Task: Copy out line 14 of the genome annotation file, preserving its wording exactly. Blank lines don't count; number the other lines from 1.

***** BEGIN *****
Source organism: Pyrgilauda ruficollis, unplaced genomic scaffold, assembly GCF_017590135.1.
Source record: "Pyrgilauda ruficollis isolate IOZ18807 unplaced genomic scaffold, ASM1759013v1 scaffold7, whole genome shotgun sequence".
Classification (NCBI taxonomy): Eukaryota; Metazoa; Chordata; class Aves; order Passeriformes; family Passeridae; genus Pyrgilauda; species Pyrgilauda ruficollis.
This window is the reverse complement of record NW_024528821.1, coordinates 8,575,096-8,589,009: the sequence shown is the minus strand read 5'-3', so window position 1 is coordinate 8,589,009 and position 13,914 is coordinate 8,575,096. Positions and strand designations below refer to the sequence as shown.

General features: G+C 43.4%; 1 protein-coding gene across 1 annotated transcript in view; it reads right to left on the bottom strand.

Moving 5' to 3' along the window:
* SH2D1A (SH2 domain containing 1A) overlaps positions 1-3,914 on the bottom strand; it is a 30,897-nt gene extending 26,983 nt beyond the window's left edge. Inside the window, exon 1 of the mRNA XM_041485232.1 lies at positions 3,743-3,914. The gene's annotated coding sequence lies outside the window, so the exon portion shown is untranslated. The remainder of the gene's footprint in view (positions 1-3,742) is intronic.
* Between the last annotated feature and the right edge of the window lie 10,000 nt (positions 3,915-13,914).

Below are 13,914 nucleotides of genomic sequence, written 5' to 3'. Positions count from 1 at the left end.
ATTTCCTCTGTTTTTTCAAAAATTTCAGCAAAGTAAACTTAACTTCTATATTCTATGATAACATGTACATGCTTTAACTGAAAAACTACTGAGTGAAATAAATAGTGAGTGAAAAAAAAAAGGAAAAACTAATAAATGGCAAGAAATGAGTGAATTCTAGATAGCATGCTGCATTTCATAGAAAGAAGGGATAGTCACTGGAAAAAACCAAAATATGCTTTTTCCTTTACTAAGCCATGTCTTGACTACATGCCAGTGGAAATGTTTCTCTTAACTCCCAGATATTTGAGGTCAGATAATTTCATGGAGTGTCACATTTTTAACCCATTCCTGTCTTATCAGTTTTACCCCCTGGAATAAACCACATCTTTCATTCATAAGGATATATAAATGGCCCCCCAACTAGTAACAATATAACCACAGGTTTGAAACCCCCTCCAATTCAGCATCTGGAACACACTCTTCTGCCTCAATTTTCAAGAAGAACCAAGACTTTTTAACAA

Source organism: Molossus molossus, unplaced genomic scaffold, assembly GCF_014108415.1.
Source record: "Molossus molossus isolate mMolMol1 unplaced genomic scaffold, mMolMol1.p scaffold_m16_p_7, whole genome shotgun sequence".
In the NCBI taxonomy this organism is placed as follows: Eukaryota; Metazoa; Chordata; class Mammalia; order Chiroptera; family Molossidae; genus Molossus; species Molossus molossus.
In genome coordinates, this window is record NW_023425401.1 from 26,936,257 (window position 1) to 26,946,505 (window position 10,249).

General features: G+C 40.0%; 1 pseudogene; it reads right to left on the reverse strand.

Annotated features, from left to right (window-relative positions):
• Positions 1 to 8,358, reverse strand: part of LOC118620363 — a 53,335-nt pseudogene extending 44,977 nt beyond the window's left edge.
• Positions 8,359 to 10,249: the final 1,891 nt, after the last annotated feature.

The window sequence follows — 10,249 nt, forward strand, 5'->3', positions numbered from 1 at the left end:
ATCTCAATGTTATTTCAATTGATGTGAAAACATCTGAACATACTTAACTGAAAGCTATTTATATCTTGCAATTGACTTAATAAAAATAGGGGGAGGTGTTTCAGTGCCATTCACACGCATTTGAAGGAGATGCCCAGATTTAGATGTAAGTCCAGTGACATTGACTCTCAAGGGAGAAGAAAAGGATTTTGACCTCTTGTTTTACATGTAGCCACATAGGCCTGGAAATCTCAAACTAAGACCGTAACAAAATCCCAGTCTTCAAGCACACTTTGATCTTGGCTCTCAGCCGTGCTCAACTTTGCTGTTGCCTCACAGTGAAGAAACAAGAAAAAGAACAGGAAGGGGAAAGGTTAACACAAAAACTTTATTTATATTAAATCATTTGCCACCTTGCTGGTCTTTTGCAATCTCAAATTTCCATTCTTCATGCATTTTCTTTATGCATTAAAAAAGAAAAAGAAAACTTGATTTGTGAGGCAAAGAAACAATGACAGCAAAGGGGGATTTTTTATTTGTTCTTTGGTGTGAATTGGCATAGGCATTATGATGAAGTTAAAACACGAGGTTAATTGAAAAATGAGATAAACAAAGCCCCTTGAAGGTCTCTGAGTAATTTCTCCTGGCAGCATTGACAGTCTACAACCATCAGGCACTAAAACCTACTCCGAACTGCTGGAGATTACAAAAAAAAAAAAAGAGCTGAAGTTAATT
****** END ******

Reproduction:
In genome coordinates, this window is record NW_023425401.1 from 26,936,257 (window position 1) to 26,946,505 (window position 10,249).